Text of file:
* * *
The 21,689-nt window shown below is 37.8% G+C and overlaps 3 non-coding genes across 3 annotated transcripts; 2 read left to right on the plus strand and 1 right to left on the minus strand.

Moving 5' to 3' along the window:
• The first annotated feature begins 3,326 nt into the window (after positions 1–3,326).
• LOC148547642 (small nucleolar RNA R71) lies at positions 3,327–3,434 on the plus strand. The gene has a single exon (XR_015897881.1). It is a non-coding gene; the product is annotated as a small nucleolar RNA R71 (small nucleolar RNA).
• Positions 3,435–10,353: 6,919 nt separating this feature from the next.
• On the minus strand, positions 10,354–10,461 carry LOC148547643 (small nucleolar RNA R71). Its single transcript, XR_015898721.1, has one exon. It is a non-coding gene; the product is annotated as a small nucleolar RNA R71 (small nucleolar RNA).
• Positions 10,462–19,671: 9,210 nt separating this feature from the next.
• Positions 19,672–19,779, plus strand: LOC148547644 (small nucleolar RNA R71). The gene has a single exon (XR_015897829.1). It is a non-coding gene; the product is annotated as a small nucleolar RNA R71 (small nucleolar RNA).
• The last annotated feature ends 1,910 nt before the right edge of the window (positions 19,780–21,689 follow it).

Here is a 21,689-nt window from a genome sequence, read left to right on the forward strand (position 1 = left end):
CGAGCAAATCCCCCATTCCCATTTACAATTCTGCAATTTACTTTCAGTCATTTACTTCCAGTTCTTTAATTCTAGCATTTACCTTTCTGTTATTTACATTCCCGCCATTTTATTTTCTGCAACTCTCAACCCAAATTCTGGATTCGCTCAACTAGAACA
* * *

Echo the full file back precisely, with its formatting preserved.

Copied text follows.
The 21,689-nt window shown below is 37.8% G+C and overlaps 3 non-coding genes across 3 annotated transcripts; 2 read left to right on the plus strand and 1 right to left on the minus strand.

Moving 5' to 3' along the window:
• The first annotated feature begins 3,326 nt into the window (after positions 1–3,326).
• LOC148547642 (small nucleolar RNA R71) lies at positions 3,327–3,434 on the plus strand. The gene has a single exon (XR_015897881.1). It is a non-coding gene; the product is annotated as a small nucleolar RNA R71 (small nucleolar RNA).
• Positions 3,435–10,353: 6,919 nt separating this feature from the next.
• On the minus strand, positions 10,354–10,461 carry LOC148547643 (small nucleolar RNA R71). Its single transcript, XR_015898721.1, has one exon. It is a non-coding gene; the product is annotated as a small nucleolar RNA R71 (small nucleolar RNA).
• Positions 10,462–19,671: 9,210 nt separating this feature from the next.
• Positions 19,672–19,779, plus strand: LOC148547644 (small nucleolar RNA R71). The gene has a single exon (XR_015897829.1). It is a non-coding gene; the product is annotated as a small nucleolar RNA R71 (small nucleolar RNA).
• The last annotated feature ends 1,910 nt before the right edge of the window (positions 19,780–21,689 follow it).

Here is a 21,689-nt window from a genome sequence, read left to right on the forward strand (position 1 = left end):
CGAGCAAATCCCCCATTCCCATTTACAATTCTGCAATTTACTTTCAGTCATTTACTTCCAGTTCTTTAATTCTAGCATTTACCTTTCTGTTATTTACATTCCCGCCATTTTATTTTCTGCAACTCTCAACCCAAATTCTGGATTCGCTCAACTAGAACA